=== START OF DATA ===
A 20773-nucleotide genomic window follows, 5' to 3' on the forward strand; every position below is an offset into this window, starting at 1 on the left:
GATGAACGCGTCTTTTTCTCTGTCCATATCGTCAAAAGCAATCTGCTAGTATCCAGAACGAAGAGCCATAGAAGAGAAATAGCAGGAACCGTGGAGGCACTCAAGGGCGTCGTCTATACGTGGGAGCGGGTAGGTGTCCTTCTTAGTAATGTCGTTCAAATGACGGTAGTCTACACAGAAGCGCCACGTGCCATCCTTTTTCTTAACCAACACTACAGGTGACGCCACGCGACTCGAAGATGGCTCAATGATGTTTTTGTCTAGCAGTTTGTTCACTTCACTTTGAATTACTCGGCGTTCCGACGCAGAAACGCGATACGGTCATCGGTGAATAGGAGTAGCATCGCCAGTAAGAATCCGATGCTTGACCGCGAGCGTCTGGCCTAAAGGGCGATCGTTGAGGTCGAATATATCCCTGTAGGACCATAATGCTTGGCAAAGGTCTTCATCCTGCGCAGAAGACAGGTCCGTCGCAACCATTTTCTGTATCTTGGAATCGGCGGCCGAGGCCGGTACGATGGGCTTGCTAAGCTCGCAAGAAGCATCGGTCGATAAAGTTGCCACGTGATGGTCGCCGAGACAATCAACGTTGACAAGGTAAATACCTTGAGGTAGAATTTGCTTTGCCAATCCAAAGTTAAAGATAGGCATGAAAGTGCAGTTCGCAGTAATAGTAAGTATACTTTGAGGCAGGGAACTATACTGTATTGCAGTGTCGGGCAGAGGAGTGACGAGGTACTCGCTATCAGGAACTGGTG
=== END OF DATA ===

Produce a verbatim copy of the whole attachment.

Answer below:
A 20773-nucleotide genomic window follows, 5' to 3' on the forward strand; every position below is an offset into this window, starting at 1 on the left:
GATGAACGCGTCTTTTTCTCTGTCCATATCGTCAAAAGCAATCTGCTAGTATCCAGAACGAAGAGCCATAGAAGAGAAATAGCAGGAACCGTGGAGGCACTCAAGGGCGTCGTCTATACGTGGGAGCGGGTAGGTGTCCTTCTTAGTAATGTCGTTCAAATGACGGTAGTCTACACAGAAGCGCCACGTGCCATCCTTTTTCTTAACCAACACTACAGGTGACGCCACGCGACTCGAAGATGGCTCAATGATGTTTTTGTCTAGCAGTTTGTTCACTTCACTTTGAATTACTCGGCGTTCCGACGCAGAAACGCGATACGGTCATCGGTGAATAGGAGTAGCATCGCCAGTAAGAATCCGATGCTTGACCGCGAGCGTCTGGCCTAAAGGGCGATCGTTGAGGTCGAATATATCCCTGTAGGACCATAATGCTTGGCAAAGGTCTTCATCCTGCGCAGAAGACAGGTCCGTCGCAACCATTTTCTGTATCTTGGAATCGGCGGCCGAGGCCGGTACGATGGGCTTGCTAAGCTCGCAAGAAGCATCGGTCGATAAAGTTGCCACGTGATGGTCGCCGAGACAATCAACGTTGACAAGGTAAATACCTTGAGGTAGAATTTGCTTTGCCAATCCAAAGTTAAAGATAGGCATGAAAGTGCAGTTCGCAGTAATAGTAAGTATACTTTGAGGCAGGGAACTATACTGTATTGCAGTGTCGGGCAGAGGAGTGACGAGGTACTCGCTATCAGGAACTGGTG